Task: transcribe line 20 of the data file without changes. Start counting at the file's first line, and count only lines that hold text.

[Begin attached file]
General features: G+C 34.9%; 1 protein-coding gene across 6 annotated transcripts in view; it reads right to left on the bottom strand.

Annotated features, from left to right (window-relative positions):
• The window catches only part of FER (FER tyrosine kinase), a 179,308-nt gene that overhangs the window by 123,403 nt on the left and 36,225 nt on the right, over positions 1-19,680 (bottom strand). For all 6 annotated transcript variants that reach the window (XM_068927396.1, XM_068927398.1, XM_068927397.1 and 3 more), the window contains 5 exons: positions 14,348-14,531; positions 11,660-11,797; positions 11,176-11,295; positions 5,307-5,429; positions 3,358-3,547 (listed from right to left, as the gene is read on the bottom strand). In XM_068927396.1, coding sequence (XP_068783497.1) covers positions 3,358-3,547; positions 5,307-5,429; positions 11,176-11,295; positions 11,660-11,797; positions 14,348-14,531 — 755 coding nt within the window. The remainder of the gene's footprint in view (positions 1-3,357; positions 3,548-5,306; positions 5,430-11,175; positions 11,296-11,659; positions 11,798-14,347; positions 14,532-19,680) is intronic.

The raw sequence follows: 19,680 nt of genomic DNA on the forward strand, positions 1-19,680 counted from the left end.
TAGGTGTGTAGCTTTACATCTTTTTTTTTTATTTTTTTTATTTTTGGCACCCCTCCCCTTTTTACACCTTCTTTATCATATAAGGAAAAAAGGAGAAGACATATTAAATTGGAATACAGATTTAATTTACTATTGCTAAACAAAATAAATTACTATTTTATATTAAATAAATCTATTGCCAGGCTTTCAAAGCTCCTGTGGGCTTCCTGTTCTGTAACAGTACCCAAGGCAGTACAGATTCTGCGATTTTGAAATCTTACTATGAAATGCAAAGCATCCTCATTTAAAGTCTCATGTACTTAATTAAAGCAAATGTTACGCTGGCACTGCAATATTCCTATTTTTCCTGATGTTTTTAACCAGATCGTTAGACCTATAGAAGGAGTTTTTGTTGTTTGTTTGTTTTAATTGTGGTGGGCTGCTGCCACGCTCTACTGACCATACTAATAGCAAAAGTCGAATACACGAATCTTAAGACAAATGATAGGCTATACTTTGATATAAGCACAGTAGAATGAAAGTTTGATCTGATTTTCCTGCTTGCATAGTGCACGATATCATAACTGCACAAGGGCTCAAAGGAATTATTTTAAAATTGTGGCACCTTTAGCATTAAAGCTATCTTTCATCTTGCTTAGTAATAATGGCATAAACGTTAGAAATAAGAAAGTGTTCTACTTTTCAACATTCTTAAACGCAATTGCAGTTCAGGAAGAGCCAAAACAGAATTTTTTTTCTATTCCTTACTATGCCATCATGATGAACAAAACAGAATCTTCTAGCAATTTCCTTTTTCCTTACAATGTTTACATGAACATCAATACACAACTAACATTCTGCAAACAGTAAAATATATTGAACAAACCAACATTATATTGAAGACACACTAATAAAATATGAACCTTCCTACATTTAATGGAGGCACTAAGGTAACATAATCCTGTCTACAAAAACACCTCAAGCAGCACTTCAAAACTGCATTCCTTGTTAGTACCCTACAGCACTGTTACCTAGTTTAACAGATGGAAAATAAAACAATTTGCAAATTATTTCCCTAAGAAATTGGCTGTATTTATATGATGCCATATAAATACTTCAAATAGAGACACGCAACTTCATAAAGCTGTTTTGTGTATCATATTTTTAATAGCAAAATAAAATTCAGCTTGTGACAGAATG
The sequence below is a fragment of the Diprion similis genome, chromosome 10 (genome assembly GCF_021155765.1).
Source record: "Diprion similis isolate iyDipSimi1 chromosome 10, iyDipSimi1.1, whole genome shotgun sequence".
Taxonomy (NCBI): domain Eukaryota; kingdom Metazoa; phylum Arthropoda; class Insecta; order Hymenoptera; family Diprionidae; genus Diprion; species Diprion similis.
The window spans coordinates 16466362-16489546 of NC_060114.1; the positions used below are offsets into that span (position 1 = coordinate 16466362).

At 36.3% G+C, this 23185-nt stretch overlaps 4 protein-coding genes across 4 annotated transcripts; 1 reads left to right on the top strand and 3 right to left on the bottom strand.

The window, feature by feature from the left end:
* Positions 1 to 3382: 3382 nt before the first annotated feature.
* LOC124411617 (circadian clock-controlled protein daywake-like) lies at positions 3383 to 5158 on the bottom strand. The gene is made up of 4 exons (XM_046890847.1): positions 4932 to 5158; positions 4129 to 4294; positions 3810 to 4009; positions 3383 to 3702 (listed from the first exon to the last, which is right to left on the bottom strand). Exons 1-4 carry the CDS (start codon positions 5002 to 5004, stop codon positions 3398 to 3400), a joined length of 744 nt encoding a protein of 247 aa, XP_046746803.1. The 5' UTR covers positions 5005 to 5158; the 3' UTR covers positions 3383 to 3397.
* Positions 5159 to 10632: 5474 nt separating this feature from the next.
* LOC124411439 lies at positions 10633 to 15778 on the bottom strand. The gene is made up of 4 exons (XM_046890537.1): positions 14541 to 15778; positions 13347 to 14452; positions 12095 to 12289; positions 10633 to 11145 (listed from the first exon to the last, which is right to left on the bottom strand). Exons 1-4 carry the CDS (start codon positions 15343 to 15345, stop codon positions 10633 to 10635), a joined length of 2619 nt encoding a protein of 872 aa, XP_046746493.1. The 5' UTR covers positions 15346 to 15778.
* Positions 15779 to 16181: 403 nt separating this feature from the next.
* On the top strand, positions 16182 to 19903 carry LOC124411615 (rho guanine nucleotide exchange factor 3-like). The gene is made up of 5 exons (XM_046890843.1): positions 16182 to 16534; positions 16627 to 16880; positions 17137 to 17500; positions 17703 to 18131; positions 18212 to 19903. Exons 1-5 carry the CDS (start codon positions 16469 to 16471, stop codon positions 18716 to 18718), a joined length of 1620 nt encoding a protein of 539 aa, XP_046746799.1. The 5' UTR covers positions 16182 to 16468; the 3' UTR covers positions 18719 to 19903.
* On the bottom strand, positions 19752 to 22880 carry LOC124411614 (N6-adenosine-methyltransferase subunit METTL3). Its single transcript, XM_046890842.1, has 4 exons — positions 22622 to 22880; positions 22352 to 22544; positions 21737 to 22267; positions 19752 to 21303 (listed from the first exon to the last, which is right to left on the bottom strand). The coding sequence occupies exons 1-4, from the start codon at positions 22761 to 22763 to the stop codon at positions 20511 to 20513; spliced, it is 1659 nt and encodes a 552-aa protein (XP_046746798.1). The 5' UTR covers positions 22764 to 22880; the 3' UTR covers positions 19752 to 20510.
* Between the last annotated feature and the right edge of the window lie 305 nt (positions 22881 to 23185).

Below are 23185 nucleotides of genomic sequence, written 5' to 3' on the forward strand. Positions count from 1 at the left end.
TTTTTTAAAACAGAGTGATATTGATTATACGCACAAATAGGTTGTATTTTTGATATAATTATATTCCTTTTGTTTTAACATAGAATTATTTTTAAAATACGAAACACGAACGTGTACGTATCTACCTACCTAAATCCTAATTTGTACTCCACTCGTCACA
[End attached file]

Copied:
Below are 23185 nucleotides of genomic sequence, written 5' to 3' on the forward strand. Positions count from 1 at the left end.